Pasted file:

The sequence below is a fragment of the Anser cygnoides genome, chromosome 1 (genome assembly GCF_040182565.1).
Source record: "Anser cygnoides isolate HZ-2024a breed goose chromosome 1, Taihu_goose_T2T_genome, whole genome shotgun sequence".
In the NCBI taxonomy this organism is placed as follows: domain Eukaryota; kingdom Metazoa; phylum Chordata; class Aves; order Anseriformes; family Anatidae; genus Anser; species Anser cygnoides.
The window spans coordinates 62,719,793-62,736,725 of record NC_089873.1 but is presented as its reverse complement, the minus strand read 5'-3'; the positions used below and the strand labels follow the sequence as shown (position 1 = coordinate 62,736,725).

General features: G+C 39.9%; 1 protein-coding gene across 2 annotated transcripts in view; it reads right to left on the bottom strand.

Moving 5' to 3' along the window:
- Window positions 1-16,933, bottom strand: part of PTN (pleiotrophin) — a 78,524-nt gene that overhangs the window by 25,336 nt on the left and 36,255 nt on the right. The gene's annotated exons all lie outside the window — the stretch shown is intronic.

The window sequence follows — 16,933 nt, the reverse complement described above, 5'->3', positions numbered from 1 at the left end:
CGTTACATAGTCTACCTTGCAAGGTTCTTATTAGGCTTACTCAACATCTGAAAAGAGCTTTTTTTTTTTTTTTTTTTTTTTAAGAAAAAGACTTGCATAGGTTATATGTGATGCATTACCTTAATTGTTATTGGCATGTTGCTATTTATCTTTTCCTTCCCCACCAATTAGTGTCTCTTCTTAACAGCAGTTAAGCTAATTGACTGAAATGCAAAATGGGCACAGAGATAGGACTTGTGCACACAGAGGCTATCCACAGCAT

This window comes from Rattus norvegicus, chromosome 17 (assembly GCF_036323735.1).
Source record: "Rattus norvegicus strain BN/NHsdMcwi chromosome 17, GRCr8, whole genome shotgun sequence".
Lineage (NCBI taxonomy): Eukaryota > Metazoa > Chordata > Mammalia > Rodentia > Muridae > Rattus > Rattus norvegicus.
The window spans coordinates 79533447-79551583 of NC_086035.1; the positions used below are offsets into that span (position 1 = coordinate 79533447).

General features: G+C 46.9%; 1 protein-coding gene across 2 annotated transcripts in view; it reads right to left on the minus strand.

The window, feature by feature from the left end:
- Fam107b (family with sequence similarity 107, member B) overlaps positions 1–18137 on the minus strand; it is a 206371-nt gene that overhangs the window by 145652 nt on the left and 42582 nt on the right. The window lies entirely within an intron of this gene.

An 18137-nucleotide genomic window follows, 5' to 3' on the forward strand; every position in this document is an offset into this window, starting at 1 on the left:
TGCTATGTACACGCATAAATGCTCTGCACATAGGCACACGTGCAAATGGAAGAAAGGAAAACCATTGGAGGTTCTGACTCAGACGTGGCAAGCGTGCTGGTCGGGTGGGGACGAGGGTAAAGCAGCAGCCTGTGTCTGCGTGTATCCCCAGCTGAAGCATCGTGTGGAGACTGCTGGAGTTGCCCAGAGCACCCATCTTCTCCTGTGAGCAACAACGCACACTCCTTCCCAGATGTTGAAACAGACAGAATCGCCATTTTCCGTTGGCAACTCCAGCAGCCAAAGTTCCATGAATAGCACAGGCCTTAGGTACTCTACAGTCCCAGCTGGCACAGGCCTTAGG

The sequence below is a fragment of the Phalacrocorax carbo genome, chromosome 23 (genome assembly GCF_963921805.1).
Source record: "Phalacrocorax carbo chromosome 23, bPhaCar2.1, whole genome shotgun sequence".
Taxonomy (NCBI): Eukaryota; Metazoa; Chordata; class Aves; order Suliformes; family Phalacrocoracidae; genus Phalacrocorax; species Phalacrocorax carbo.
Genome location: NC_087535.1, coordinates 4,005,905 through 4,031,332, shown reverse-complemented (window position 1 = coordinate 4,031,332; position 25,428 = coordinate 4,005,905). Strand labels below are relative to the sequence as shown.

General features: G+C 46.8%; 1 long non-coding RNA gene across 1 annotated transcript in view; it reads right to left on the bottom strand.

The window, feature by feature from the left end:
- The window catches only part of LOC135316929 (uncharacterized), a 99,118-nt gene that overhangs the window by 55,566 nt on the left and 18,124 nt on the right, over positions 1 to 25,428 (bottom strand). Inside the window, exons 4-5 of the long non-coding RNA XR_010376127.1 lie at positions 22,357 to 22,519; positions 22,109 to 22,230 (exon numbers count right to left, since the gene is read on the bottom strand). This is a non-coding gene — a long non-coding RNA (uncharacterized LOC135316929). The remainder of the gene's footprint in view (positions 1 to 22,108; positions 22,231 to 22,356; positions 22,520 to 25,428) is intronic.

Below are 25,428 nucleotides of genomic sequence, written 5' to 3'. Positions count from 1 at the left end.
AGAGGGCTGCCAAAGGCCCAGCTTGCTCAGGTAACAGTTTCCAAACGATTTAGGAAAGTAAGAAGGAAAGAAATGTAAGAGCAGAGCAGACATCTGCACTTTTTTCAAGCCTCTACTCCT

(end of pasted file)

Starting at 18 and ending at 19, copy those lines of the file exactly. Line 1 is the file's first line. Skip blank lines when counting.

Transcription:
TGCTATGTACACGCATAAATGCTCTGCACATAGGCACACGTGCAAATGGAAGAAAGGAAAACCATTGGAGGTTCTGACTCAGACGTGGCAAGCGTGCTGGTCGGGTGGGGACGAGGGTAAAGCAGCAGCCTGTGTCTGCGTGTATCCCCAGCTGAAGCATCGTGTGGAGACTGCTGGAGTTGCCCAGAGCACCCATCTTCTCCTGTGAGCAACAACGCACACTCCTTCCCAGATGTTGAAACAGACAGAATCGCCATTTTCCGTTGGCAACTCCAGCAGCCAAAGTTCCATGAATAGCACAGGCCTTAGGTACTCTACAGTCCCAGCTGGCACAGGCCTTAGG

The sequence below is a fragment of the Phalacrocorax carbo genome, chromosome 23 (genome assembly GCF_963921805.1).